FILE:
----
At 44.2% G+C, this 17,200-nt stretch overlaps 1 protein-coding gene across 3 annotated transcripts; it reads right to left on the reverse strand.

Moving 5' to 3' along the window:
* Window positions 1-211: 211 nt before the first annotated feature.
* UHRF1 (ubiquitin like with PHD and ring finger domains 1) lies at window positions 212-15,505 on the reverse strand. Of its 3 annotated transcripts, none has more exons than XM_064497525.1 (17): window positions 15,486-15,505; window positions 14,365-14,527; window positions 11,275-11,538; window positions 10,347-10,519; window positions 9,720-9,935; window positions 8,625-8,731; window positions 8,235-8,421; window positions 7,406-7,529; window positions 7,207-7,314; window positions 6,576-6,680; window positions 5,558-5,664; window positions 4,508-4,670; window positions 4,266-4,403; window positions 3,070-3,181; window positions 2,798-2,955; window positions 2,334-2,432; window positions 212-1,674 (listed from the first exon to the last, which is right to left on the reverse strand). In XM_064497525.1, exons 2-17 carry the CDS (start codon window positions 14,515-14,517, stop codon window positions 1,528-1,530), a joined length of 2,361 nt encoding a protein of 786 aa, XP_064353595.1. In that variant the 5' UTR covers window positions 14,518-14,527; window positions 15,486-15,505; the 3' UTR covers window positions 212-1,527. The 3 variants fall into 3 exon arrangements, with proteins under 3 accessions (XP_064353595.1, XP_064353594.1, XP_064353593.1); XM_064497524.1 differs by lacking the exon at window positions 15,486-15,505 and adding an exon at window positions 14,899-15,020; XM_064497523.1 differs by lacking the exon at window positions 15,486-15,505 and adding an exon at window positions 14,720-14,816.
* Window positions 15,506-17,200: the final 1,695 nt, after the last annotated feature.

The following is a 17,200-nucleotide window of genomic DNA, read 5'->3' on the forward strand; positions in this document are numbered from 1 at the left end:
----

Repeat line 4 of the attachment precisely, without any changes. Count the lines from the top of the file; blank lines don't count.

* UHRF1 (ubiquitin like with PHD and ring finger domains 1) lies at window positions 212-15,505 on the reverse strand. Of its 3 annotated transcripts, none has more exons than XM_064497525.1 (17): window positions 15,486-15,505; window positions 14,365-14,527; window positions 11,275-11,538; window positions 10,347-10,519; window positions 9,720-9,935; window positions 8,625-8,731; window positions 8,235-8,421; window positions 7,406-7,529; window positions 7,207-7,314; window positions 6,576-6,680; window positions 5,558-5,664; window positions 4,508-4,670; window positions 4,266-4,403; window positions 3,070-3,181; window positions 2,798-2,955; window positions 2,334-2,432; window positions 212-1,674 (listed from the first exon to the last, which is right to left on the reverse strand). In XM_064497525.1, exons 2-17 carry the CDS (start codon window positions 14,515-14,517, stop codon window positions 1,528-1,530), a joined length of 2,361 nt encoding a protein of 786 aa, XP_064353595.1. In that variant the 5' UTR covers window positions 14,518-14,527; window positions 15,486-15,505; the 3' UTR covers window positions 212-1,527. The 3 variants fall into 3 exon arrangements, with proteins under 3 accessions (XP_064353595.1, XP_064353594.1, XP_064353593.1); XM_064497524.1 differs by lacking the exon at window positions 15,486-15,505 and adding an exon at window positions 14,899-15,020; XM_064497523.1 differs by lacking the exon at window positions 15,486-15,505 and adding an exon at window positions 14,720-14,816.